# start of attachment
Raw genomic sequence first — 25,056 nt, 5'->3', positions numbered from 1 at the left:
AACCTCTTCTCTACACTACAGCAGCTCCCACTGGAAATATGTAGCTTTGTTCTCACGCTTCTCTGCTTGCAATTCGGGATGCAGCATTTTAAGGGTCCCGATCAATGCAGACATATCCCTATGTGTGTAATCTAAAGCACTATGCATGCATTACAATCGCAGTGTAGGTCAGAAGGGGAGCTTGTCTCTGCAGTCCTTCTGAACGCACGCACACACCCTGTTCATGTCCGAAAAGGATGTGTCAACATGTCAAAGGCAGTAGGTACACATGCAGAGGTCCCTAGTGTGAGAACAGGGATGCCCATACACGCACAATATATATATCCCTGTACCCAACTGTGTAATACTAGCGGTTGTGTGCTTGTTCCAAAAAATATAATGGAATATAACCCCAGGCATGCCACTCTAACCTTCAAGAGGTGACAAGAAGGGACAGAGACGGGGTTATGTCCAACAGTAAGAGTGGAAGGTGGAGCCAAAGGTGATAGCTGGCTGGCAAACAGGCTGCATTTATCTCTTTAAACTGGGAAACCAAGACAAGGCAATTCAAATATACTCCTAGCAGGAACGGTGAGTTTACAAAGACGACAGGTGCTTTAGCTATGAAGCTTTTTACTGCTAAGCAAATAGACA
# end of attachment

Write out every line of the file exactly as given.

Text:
Raw genomic sequence first — 25,056 nt, 5'->3', positions numbered from 1 at the left:
AACCTCTTCTCTACACTACAGCAGCTCCCACTGGAAATATGTAGCTTTGTTCTCACGCTTCTCTGCTTGCAATTCGGGATGCAGCATTTTAAGGGTCCCGATCAATGCAGACATATCCCTATGTGTGTAATCTAAAGCACTATGCATGCATTACAATCGCAGTGTAGGTCAGAAGGGGAGCTTGTCTCTGCAGTCCTTCTGAACGCACGCACACACCCTGTTCATGTCCGAAAAGGATGTGTCAACATGTCAAAGGCAGTAGGTACACATGCAGAGGTCCCTAGTGTGAGAACAGGGATGCCCATACACGCACAATATATATATCCCTGTACCCAACTGTGTAATACTAGCGGTTGTGTGCTTGTTCCAAAAAATATAATGGAATATAACCCCAGGCATGCCACTCTAACCTTCAAGAGGTGACAAGAAGGGACAGAGACGGGGTTATGTCCAACAGTAAGAGTGGAAGGTGGAGCCAAAGGTGATAGCTGGCTGGCAAACAGGCTGCATTTATCTCTTTAAACTGGGAAACCAAGACAAGGCAATTCAAATATACTCCTAGCAGGAACGGTGAGTTTACAAAGACGACAGGTGCTTTAGCTATGAAGCTTTTTACTGCTAAGCAAATAGACA